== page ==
Magnetic therapy has been around for a long time – long before the reasoning behind their therapeutic benefits was understood. To some extent, these therapies were used as far back as 3000BC. The Chinese have written protocols for using lodestones on acupuncture points dating this far back. Even ancient healers learned the practical value of using magnets for healing. There is evidence that lodestones were used by Cleopatra’s physicians. Permanent magnets were used in Europe in the early 1800s.
Only recently have we had a scientific basis to explain these ancient observations that magnetic fields can be used in healing. The many observed actions and effects that magnetic fields have on biologic processes include chemical reactions, ion movement, changes in charges and electrical potentials, effects on lipids, starches, and proteins, hormones and large molecules, and fundamental cellular processes. There is, however, no accepted single concept or unifying principle in physics (yet) of how magnetic fields affect these biologic activities.
Despite the lack of a unified theory, magnetic field effects have been observed and positive clinical actions experienced. As in many other areas of science and medicine, theories or conceptual models are often lacking or lag behind observed uses. Lack of a theory does not prevent magnetic field therapies from being used to help meet people’s healthcare needs, especially since decades of clinical use has shown the relative safety of the therapy.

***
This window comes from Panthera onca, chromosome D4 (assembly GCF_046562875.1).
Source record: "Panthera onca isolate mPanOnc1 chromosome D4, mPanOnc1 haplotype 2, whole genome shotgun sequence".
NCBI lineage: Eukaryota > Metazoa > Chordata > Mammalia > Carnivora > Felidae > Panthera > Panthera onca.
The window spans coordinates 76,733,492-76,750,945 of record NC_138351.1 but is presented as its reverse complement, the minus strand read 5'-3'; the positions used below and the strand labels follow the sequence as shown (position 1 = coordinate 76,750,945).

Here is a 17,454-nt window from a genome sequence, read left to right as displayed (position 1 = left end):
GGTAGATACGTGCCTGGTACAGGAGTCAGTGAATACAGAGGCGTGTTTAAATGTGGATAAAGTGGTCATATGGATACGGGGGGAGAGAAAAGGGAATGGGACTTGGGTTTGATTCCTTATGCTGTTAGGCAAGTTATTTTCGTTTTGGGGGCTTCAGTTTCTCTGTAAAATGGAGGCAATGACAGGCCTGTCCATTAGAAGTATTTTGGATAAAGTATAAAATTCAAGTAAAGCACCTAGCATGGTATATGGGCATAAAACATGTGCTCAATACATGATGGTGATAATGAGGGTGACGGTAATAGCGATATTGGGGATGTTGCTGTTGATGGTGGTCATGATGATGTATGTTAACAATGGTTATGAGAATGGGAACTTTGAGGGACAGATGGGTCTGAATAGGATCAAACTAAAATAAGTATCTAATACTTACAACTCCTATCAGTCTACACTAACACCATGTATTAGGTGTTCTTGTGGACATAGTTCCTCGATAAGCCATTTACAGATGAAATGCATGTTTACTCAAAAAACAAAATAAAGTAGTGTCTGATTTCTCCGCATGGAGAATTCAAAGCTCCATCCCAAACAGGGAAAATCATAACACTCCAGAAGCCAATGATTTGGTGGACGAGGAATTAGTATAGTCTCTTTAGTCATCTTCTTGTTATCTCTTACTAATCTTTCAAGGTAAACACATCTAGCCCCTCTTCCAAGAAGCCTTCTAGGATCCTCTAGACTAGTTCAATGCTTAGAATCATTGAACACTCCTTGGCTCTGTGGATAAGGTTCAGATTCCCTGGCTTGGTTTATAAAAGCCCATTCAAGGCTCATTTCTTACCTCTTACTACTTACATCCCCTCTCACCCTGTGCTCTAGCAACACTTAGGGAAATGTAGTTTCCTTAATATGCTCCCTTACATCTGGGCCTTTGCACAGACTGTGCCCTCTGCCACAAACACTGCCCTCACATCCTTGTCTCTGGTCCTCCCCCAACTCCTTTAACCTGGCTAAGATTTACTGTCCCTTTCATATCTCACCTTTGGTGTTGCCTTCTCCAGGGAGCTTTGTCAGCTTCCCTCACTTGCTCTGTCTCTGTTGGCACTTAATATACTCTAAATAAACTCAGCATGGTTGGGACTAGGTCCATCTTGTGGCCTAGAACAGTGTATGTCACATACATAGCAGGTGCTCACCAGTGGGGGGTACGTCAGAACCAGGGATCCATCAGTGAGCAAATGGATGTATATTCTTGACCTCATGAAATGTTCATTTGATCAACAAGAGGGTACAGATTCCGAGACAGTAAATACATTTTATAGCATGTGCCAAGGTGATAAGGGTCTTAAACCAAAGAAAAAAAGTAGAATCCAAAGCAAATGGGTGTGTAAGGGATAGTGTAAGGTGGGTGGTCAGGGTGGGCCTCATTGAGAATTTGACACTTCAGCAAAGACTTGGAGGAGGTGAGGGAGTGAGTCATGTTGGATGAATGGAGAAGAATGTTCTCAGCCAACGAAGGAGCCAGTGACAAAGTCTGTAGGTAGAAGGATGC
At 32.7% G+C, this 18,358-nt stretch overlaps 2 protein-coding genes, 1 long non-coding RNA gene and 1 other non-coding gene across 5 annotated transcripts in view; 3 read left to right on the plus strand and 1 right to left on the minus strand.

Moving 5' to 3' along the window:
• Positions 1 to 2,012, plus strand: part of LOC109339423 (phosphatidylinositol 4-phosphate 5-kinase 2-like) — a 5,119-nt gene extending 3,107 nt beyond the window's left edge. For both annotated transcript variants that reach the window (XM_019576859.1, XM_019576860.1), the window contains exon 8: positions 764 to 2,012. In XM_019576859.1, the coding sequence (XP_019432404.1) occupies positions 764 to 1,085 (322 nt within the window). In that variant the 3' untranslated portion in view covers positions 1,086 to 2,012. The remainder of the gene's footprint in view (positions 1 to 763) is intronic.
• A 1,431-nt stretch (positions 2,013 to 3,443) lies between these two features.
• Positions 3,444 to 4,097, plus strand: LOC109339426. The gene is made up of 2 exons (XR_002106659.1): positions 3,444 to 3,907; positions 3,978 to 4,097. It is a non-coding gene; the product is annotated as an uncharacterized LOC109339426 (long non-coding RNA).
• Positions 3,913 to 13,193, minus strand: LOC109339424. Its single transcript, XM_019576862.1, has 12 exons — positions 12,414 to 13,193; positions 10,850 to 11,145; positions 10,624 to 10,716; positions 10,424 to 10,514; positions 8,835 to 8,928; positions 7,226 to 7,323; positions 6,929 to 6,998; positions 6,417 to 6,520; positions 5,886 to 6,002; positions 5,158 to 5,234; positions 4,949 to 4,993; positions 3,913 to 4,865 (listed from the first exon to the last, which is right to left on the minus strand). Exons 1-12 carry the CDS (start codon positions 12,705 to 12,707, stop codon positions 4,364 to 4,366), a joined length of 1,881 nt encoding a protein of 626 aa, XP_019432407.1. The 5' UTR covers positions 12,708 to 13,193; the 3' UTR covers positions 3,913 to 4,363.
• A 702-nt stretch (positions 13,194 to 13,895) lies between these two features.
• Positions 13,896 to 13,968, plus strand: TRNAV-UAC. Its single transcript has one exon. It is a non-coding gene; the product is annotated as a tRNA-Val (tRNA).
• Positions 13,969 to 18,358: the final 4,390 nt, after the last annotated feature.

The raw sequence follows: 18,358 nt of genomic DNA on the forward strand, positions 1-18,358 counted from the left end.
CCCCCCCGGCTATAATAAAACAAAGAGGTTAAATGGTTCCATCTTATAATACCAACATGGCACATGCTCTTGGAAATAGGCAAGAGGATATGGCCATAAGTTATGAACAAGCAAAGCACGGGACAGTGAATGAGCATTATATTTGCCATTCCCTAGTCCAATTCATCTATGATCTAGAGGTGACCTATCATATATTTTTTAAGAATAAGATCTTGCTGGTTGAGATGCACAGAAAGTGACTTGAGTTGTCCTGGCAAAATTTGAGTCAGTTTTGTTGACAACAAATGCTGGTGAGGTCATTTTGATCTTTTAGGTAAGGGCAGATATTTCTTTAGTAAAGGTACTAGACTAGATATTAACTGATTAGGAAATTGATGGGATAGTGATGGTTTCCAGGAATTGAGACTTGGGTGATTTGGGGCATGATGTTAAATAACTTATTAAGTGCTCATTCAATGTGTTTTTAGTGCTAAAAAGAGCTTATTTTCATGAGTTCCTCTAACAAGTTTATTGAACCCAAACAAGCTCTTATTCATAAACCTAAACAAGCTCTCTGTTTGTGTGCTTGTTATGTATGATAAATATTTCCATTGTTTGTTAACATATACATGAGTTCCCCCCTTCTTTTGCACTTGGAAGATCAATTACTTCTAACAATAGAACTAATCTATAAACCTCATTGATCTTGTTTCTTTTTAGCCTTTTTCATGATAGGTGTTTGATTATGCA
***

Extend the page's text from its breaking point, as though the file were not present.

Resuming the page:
The body is electric. The water in a human body (or other terrestrial creature) is not unlike the electrolyte solution in a battery. It is composed of many electrolytes, along with saline. Electrolytes compose both positively and negatively metallic ions, including sodium, potassium, calcium, chloride, etc. Saline is composed of a combination of sodium and chloride. Because of their charge, electrolyte solutions and saline are highly susceptible to surrounding magnetic fields.
Magnetic fields cause or increase motion of ions and electrolytes in the tissues and fluids of the body. This movement stimulates a vast array of chemical, mechanical, and electric actions in the tissues of the body. Therapeutic magnetic fields are used to induce voltages similar to those produced naturally within the body at the cellular and subcellular level. The electromagnetically-induced field transfers charge to the cells of the body. This induced current can lead to nerve firing, muscle contraction, stimulation of cell signal pathways causing cell growth, and a number of other effects. Because of this most basic level of treatment, magnetic therapies have been shown to have positive effects in a myriad of conditions.